Imagine being captain of a ship trying to navigate this rocky coast, late at night, in dense fog. More than 100 unlucky vessels have been lost near here to the treacherous rocks and heavy surf. Two of these shipwrecks occurred on the shores of Asilomar.
ACTOR’S VOICE – RADIO REPORTER:
April 26, 1909. Around 3:30 this morning, the oil barge Roderick Dhu ran aground on the rocks just south of Monterey. The vessel was being towed by the tug “Relief” when the tug’s captain lost his way in dense fog and turned ashore, well south of his destination.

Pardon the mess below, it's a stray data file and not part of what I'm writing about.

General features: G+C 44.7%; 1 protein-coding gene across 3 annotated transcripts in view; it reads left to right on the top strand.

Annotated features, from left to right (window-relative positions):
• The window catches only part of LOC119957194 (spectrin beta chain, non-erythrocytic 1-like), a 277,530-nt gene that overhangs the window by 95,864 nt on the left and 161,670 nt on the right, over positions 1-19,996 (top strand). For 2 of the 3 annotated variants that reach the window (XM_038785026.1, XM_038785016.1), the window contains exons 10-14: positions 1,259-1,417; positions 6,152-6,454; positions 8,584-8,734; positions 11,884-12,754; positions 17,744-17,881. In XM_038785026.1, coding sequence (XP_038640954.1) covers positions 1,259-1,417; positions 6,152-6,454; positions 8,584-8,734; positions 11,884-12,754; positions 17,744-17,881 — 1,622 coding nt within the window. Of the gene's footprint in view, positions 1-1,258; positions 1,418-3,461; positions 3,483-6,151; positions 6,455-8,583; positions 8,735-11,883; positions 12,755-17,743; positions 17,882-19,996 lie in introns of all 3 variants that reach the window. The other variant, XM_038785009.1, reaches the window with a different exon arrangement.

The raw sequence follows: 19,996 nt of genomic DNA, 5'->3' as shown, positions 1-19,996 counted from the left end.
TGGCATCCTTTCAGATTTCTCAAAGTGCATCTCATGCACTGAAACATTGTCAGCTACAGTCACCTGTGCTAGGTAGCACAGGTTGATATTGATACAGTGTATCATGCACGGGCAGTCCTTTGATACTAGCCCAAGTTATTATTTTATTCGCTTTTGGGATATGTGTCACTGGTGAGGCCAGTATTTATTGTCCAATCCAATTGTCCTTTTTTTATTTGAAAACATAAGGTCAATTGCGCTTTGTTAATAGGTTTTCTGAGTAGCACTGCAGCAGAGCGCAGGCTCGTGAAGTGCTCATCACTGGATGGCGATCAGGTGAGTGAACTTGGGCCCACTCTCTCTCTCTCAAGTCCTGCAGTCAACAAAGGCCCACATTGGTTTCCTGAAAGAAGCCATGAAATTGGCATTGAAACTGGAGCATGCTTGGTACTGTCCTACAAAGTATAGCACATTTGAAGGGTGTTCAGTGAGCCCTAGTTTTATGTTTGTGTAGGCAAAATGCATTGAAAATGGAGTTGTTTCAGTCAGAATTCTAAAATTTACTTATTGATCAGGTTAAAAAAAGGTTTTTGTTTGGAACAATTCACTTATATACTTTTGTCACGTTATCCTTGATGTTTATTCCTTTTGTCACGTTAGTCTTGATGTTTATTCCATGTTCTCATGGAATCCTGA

Luckily, the barge wasn’t carrying oil when it ran aground on the rocks. No crew was injured, but the barge was a total loss. Twenty-four years later, a second boat wrecked on Asilomar’s coast. In the early hours of September 25, 1933, the 75-foot Coast Guard patrol cutter CG256 collided with the rocky shoreline in dense fog. The captain and crew tried desperately to free the vessel from the rocks. But the hull had been gashed, and the crew was forced to abandon ship. All six crew members made it to shore safely, but the cutter had to be left to rust on the rocks. Remains of many doomed ships still lurk below the treacherous rocks off Asilomar’s coast.